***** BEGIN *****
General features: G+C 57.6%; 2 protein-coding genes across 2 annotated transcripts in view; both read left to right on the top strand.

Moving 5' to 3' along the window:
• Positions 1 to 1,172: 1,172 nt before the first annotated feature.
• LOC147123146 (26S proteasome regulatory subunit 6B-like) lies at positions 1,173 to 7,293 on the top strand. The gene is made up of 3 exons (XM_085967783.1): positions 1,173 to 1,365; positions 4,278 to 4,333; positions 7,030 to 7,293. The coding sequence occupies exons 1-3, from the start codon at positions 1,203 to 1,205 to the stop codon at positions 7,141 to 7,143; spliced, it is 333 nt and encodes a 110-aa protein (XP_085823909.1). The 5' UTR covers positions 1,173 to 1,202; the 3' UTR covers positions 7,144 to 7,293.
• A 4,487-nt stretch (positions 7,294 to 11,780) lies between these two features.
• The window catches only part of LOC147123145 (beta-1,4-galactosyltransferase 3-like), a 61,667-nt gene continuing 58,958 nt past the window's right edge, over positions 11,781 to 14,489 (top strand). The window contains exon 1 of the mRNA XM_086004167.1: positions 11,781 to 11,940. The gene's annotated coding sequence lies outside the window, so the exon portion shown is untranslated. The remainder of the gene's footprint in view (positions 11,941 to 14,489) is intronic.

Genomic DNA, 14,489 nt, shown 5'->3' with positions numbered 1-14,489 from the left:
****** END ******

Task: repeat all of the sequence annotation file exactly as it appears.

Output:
General features: G+C 57.6%; 2 protein-coding genes across 2 annotated transcripts in view; both read left to right on the top strand.

Moving 5' to 3' along the window:
• Positions 1 to 1,172: 1,172 nt before the first annotated feature.
• LOC147123146 (26S proteasome regulatory subunit 6B-like) lies at positions 1,173 to 7,293 on the top strand. The gene is made up of 3 exons (XM_085967783.1): positions 1,173 to 1,365; positions 4,278 to 4,333; positions 7,030 to 7,293. The coding sequence occupies exons 1-3, from the start codon at positions 1,203 to 1,205 to the stop codon at positions 7,141 to 7,143; spliced, it is 333 nt and encodes a 110-aa protein (XP_085823909.1). The 5' UTR covers positions 1,173 to 1,202; the 3' UTR covers positions 7,144 to 7,293.
• A 4,487-nt stretch (positions 7,294 to 11,780) lies between these two features.
• The window catches only part of LOC147123145 (beta-1,4-galactosyltransferase 3-like), a 61,667-nt gene continuing 58,958 nt past the window's right edge, over positions 11,781 to 14,489 (top strand). The window contains exon 1 of the mRNA XM_086004167.1: positions 11,781 to 11,940. The gene's annotated coding sequence lies outside the window, so the exon portion shown is untranslated. The remainder of the gene's footprint in view (positions 11,941 to 14,489) is intronic.

Genomic DNA, 14,489 nt, shown 5'->3' with positions numbered 1-14,489 from the left: